Attralus Gets $116M Financing Boost to Develop Imaging Agent

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by Patricia Inacio PhD |

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Attralus has raised $116 million to support the clinical development of AT-01, its diagnostic imaging agent for systemic amyloidosis, a group of rare conditions that includes familial amyloid polyneuropathy (FAP).

Proceeds from the Series B financing will also be used to develop therapeutic agents for different forms of systemic amyloidosis, according to the company.

Systemic amyloidosis is an umbrella term for a group of rare disorders characterized by the buildup of abnormal protein deposits, called amyloid, across different organs in the body, impairing their function. Among several types of amyloidosis, the most common are immunoglobulin light-chain (AL) and transthyretin (ATTR) amyloidosis.

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FAP is a form of hereditary ATTR amyloidosis that causes damage mainly to peripheral nerves — those found outside the brain and spinal cord — in addition to the heart and other tissues. It is caused by a mutation in the TTR gene, which provides cells with instructions for making a protein called transthyretin (TTR). These mutations lead to the production of a faulty version of TTR that tends to clump together, forming aggregates.

AT-01 is part of Attralus’ pan-amyloid diagnostic agents. Specifically, AT-01 serves as an imaging agent that can be used to visualize amyloid deposits in organs. Currently, no diagnostic imaging agents for systemic amyloidosis are approved in the U.S.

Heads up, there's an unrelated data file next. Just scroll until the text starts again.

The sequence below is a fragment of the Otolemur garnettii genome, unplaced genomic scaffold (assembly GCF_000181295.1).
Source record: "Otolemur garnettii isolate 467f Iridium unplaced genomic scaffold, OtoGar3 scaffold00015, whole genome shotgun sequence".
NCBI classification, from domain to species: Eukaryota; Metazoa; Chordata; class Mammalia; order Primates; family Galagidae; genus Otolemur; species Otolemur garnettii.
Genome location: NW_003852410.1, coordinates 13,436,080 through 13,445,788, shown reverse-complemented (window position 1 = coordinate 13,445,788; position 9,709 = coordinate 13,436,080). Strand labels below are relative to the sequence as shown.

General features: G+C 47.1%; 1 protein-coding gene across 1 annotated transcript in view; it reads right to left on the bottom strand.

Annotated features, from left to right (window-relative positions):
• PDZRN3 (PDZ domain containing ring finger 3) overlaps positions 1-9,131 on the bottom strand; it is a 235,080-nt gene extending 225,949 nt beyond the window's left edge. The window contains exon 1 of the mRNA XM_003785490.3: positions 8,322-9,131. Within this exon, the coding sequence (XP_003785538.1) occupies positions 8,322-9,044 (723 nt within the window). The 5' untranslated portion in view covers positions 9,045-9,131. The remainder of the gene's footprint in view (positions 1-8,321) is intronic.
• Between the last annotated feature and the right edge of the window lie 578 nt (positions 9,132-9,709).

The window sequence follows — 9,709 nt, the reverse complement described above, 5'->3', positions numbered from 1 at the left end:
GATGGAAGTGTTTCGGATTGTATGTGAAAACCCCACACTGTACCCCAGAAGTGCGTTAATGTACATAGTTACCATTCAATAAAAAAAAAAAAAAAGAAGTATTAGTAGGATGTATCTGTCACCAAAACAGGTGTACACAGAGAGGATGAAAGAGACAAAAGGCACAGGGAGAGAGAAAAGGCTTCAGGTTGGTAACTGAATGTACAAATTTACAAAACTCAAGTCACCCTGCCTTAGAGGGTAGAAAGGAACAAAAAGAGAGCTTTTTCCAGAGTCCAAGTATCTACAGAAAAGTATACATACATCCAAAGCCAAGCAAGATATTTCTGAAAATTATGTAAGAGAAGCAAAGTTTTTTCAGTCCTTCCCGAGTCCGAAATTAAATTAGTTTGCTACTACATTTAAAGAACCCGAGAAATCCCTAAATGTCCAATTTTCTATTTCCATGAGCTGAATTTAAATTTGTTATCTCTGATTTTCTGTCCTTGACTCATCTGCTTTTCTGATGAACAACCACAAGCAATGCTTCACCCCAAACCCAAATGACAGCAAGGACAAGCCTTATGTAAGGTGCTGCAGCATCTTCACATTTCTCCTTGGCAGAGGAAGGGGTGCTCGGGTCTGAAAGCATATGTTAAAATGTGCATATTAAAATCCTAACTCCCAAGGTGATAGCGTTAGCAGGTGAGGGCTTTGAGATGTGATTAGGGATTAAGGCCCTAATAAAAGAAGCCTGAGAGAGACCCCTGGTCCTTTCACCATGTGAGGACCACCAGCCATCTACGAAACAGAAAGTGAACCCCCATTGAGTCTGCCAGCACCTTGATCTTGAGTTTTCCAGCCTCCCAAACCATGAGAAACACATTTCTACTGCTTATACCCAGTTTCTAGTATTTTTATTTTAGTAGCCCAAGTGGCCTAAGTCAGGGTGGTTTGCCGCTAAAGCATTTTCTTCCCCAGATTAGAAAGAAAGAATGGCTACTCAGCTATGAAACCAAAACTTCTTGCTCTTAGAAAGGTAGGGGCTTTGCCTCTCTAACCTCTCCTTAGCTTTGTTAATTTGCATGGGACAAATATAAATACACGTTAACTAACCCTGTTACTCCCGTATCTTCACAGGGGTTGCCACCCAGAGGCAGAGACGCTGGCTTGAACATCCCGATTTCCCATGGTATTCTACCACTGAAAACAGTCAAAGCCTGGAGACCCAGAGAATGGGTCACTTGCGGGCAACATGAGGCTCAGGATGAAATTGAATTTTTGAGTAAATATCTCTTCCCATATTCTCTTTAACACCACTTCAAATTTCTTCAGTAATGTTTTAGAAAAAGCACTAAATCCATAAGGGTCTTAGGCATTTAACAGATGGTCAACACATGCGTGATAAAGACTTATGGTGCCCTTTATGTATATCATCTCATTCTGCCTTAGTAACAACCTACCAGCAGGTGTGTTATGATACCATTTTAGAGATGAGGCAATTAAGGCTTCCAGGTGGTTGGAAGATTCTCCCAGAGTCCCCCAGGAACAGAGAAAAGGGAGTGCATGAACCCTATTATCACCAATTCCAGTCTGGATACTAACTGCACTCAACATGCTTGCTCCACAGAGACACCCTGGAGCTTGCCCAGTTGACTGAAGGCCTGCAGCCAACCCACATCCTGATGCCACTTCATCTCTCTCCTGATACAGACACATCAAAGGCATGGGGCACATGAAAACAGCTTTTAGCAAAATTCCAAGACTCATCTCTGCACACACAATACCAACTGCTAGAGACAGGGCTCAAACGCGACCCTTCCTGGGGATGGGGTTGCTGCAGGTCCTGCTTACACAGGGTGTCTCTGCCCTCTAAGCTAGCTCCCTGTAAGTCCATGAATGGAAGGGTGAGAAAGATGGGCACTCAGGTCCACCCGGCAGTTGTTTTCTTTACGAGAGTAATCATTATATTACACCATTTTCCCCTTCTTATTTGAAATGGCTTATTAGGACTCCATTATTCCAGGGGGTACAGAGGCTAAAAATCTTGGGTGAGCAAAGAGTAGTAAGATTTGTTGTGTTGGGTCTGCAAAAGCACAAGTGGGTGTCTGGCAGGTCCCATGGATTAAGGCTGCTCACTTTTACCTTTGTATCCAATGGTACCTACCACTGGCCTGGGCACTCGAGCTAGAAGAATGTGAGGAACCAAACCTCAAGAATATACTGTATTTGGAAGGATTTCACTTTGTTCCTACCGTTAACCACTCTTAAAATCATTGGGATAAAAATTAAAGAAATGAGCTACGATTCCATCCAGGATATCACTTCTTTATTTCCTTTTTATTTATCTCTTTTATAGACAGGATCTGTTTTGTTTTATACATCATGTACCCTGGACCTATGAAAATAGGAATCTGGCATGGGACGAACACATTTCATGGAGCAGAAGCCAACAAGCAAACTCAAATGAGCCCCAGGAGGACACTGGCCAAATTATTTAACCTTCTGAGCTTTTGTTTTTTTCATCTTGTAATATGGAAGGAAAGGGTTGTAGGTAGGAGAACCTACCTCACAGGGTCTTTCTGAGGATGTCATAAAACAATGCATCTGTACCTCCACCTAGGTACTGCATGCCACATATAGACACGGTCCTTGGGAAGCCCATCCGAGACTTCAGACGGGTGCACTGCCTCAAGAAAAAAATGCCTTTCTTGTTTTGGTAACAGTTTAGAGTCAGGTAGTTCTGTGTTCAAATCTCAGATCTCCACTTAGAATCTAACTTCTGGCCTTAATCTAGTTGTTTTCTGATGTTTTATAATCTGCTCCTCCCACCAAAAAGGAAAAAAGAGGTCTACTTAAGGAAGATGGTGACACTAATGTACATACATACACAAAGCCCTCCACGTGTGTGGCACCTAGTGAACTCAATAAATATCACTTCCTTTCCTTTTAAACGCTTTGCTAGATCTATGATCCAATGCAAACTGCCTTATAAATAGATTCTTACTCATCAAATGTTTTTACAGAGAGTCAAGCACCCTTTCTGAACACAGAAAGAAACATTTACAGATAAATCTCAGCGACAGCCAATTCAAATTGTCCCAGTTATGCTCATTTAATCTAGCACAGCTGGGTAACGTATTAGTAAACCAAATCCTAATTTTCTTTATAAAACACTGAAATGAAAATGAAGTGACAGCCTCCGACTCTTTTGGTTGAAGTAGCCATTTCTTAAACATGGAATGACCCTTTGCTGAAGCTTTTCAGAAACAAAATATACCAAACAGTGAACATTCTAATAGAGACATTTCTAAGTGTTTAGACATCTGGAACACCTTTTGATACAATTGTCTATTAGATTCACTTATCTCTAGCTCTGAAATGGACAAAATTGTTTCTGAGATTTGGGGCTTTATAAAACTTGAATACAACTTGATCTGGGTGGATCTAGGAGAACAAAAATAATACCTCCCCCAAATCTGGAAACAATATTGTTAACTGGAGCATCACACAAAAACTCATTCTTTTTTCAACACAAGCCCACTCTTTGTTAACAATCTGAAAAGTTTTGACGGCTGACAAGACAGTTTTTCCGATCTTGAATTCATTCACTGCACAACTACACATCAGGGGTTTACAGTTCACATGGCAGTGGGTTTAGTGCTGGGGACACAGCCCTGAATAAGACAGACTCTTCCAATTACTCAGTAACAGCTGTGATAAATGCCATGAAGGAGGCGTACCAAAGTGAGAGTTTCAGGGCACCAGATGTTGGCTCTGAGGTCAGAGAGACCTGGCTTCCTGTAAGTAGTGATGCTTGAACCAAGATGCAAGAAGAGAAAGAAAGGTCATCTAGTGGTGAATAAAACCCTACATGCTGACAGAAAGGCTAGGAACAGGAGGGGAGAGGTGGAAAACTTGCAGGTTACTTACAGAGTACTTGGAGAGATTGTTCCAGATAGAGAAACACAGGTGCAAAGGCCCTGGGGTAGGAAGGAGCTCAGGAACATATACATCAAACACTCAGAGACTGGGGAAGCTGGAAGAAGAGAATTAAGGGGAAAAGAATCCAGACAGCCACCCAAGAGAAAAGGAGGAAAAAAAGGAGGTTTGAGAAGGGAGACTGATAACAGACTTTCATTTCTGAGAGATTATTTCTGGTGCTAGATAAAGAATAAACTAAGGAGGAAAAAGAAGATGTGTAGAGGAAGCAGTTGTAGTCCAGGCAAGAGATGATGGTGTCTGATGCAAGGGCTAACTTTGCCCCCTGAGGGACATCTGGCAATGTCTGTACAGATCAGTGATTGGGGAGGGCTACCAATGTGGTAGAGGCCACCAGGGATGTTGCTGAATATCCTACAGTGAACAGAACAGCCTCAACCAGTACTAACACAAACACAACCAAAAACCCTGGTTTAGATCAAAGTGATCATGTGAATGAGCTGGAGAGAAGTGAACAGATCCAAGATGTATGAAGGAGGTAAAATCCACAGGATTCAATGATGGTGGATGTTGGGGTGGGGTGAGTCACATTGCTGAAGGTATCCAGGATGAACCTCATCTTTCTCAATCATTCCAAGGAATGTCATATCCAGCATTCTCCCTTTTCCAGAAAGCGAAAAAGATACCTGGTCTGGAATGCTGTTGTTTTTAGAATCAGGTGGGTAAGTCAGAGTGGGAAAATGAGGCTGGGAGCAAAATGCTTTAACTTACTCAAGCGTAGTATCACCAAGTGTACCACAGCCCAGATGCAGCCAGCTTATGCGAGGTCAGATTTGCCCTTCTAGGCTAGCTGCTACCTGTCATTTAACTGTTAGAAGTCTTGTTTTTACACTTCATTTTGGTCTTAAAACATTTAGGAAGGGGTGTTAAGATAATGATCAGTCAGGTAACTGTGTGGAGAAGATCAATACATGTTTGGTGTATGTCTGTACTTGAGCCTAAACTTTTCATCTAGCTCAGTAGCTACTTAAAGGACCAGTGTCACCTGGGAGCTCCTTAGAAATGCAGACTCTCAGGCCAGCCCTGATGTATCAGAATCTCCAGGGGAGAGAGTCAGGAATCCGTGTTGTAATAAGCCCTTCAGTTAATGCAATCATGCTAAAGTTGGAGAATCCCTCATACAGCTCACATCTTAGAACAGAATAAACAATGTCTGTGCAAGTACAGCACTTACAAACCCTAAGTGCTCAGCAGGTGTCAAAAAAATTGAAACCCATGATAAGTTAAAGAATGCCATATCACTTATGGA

Previous data from an ongoing Phase 1/2 trial (NCT03678259) showed that AT-01 was able to detect amyloid deposits in the heart, even in patients without heart symptoms and with normal levels of a heart damage biomarker. The imaging agent was also able to distinguish patients with AL amyloidosis from those with ATTR amyloidosis.

Additionally, the company is developing a set of pan-amyloid removal (PAR) agents, which target and bind with high specificity to different types of amyloid deposits. Once bound, they stimulate the clearance of the protein clumps by the immune system. These PAR therapeutic agents include AT-02, AT-03, and AT-04.

“This financing from a world-class syndicate of investors with deep expertise and experience in the life science space reflects the recognition of the strong potential of our pipeline of innovative pan-amyloid removal (PAR) therapeutics to bring a new treatment approach to patients with systemic amyloidosis,” Mark Timney, CEO of Attralus, said in a press release.

“With this support, we will accelerate our strategy to advance our PAR therapeutic programs into clinical trials along with the world’s first amyloidosis-specific diagnostic imaging agent,” Timney added.

The financing round was led by Logos Capital, with the support of multiple investors, including Janus Henderson Investors, Redmile Group, Samsara BioCapital, Sarissa Capital Management, and Vivo Capital. It was also supported by venBio Partners, Attralus’ founding investor.

“Attralus offers unique value by developing amyloidosis therapies capable of broadly removing existing amyloid deposits, going beyond current treatments that slow progression but do not remove amyloid from organs,” said Graham Walmsley, MD, PhD, and Arsani William, MD, at Logos Capital.